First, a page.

A big move always means a reckoning with your stuff. Sifting through years (whether four or 40) of everyday life accumulated in drawers, boxes, bags, cabinets, closets, garage bins … mercy. The things we carry. You have to fess up to owning too much, it’s almost an inevitability. You recognize that nearly half the stuff in your living space is garbage. Some of us may even realize that, I don’t know, we can fill an entire box with nothing but black jackets; so not only do we have too much stuff but maybe we should branch out a bit in the style department. Just saying.
There’s the angst of “how much money did I spend, all-told, on this Stuff I Don’t Need,” and then there is the toll it takes on the body to physically manage all of one’s belongings. There’s the sudden panic: Is one U-Haul really going to take care of this business, or will we end up leaving half on the curb and hoping that some broke college kids will think they’ve struck gold? And then you find yourself thinking, “Would it really be the worst thing to not take ANY of this with me, and why not just light a match to the whole thing, but for the fact that insurance fraud is generally, you know, frowned upon?”
If you’ve ever moved, you’ve been there. Whether across town or across several state lines, any new start means taking stock of what you’ve accumulated, and weighing what goes and what stays. Or rather … what stays and what comes with you. In the spirit of Marie Kondo, “What sparks joy?” You know what Marie, my coffee pot sparks joy. My underwire bras do not. And yet, both are coming with me, because there are some things we need even if we don’t want them.
I like to think that I am intentional and discerning about both spending and accumulation. I like to think of myself as someone who lives simply, who doesn’t get over-attached to material things. But then there is that whole box of black jackets and, dammit, I have to acknowledge that I’m a mere mortal after all. Moving is tedious, exhausting, physical and emotional labor.
But it can also mean a profound lightening of the load. And nowhere is that truth more evident right now than on my nearly empty keychain.
I remember this from the last time I moved (five years ago—Phoenix to Kansas City) but I find it just as striking: Nothing makes moving day feel more real than feeling your keychain get gradually lighter. This thing that you carry with you every day, literally everywhere … You know the weight of it like you know your own body. It holds, not your physical things that will soon be on a truck, but your physical places. Places that will soon be someone else’s.
Places you can’t take with you.
In my Phoenix life, people used to joke that I had “janitor keys.” Multiple keys to church: sanctuary, office, fellowship hall, some random storage closet somewhere. Then I had my house key. Two keychains (who remembers why). A mailbox key. My car key, the spare key to my husband’s car. And then, my gym card, my grocery card, my library card … You know the drill. It was a hefty accessory.
In my more recent job, I had, blessedly, ONE magical key for the whole dang church facility. A master key. It even sounds powerful. Then I still had a house key, a car key, and the whole grocery/gym/library card situation. Multiple grocery stores even.In the midst of reckoning with all of one’s physical possessions, there is some kind of freedom in the gradual laying down of the keys; those symbols of not just “stuff” but also connections to physical places. Connections, attachments and the responsibilities that come with owning a key to anything.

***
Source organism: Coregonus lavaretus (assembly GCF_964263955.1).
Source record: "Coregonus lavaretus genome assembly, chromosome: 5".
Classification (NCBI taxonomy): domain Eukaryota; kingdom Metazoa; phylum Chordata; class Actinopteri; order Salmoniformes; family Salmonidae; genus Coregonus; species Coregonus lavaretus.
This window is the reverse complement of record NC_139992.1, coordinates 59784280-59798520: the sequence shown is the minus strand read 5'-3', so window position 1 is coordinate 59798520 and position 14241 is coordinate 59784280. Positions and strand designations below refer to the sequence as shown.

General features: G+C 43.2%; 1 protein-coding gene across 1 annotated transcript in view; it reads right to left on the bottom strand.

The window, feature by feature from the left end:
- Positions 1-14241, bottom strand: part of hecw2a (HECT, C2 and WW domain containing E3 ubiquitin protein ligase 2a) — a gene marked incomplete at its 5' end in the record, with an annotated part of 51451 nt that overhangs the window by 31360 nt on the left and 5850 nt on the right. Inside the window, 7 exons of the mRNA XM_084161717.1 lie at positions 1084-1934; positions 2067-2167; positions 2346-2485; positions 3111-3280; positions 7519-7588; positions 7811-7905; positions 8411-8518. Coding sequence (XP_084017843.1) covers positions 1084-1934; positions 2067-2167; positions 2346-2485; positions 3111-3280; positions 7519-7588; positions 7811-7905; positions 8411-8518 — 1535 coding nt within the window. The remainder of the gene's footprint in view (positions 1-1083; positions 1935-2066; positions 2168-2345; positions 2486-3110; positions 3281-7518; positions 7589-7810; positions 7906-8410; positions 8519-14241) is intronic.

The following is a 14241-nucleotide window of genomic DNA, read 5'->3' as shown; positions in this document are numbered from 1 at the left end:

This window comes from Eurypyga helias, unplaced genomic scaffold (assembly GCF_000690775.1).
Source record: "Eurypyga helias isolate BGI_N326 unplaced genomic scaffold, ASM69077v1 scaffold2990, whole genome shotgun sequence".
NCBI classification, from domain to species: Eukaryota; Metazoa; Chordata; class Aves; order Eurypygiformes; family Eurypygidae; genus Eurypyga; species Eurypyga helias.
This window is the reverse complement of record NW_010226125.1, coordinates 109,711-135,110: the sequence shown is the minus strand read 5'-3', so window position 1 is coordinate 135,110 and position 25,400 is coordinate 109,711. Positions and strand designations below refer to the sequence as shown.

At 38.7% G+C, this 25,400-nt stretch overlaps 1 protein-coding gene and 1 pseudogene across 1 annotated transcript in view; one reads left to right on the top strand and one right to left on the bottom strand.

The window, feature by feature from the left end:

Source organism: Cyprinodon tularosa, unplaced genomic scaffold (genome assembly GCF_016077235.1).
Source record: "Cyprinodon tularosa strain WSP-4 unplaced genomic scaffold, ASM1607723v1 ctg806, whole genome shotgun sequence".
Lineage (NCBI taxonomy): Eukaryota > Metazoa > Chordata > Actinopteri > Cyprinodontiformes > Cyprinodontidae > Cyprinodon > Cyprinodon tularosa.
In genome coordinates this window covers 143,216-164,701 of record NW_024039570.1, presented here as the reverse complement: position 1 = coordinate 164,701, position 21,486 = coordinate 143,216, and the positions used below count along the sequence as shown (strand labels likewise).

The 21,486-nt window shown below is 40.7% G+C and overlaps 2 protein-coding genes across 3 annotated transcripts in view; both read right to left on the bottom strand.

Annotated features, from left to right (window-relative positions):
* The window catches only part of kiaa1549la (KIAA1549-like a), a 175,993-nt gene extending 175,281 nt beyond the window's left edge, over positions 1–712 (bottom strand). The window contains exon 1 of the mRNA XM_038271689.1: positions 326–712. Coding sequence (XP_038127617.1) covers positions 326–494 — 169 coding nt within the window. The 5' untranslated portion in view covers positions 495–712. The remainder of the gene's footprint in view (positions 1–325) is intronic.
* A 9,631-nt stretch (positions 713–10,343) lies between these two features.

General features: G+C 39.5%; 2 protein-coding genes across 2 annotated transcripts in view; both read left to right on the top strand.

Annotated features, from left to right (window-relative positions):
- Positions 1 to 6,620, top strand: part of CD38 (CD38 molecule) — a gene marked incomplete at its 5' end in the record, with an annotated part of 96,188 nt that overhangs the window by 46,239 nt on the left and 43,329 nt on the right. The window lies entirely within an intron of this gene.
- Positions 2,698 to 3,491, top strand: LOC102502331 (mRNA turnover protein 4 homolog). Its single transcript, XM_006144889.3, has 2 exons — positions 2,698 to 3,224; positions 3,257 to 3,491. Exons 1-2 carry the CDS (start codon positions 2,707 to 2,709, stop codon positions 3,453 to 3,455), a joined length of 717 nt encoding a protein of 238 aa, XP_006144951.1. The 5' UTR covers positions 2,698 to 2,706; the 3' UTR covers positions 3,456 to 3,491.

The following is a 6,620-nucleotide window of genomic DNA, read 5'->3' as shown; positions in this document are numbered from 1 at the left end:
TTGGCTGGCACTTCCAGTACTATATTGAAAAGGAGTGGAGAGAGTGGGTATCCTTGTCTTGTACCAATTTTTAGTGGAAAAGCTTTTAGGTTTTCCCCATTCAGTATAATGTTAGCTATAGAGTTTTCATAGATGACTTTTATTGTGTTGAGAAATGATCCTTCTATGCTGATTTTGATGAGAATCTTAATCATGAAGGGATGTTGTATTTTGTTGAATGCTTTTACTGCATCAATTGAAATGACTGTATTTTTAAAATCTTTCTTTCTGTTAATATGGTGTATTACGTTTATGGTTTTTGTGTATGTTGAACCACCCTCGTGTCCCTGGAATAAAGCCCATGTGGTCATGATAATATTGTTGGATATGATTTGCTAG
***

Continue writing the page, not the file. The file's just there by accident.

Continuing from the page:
This lightening of the load is also a passing of the torch. Or maybe a gifting of the burden? The key that opened my church will soon open it for another; the key that unlocked my own front door will be the way home in somebody else’s pocket. It’s a weight when you carry it, and a freedom when you don’t.
Which is to say, the near-empty keychain is the most apt metaphor imaginable for liminal space. You only get to feel that weightlessness a few times in your life. Right now, I have nothing but a key to my Honda; and a Betty Boop keychain that I bought in Monterey on my honeymoon — a ridiculous number of years ago. Betty has somehow, miraculously, survived eight moves. Eight house keys. Going on nine.
I don’t know how a person—or a marriage, or a career—survives that many transitions. And yet … maybe there’s something to be said for the spiritual exercise of all the sifting and sorting and taking stock, yet again. Maybe it’s the work of laying down and picking up again that keeps us moving. The occasional letting go that teaches us what’s worth holding onto—and what we never really let go.
Of course, the freedom of that empty keychain that lasts about five minutes. This time next week, I’ll have another house; another grocery card; a new gym, library, mailbox. But you’d better believe Betty—perched provocatively atop a Route 66 sign—will still be with me.
I realize now that the title of this post is somewhat misleading. It implies I might unlock some profound truth of the universe, the key to life itself. I wish I knew. All I can tell you is, sometimes the things we carry weigh us down. They are attachments, for better or worse. But they also tell the story of where we belong; where we’ve been; who we are; and most importantly, the ways that are made open to us when we live fully and deeply and connect with what’s around us. The weight of what we carry—on a keychain or otherwise — that weight tells us that we have loved and been loved in a certain place. And the absence of that weight, when we lay it down, tells us the same. And somehow, the emptiness and openness together unlock the goodness of life itself.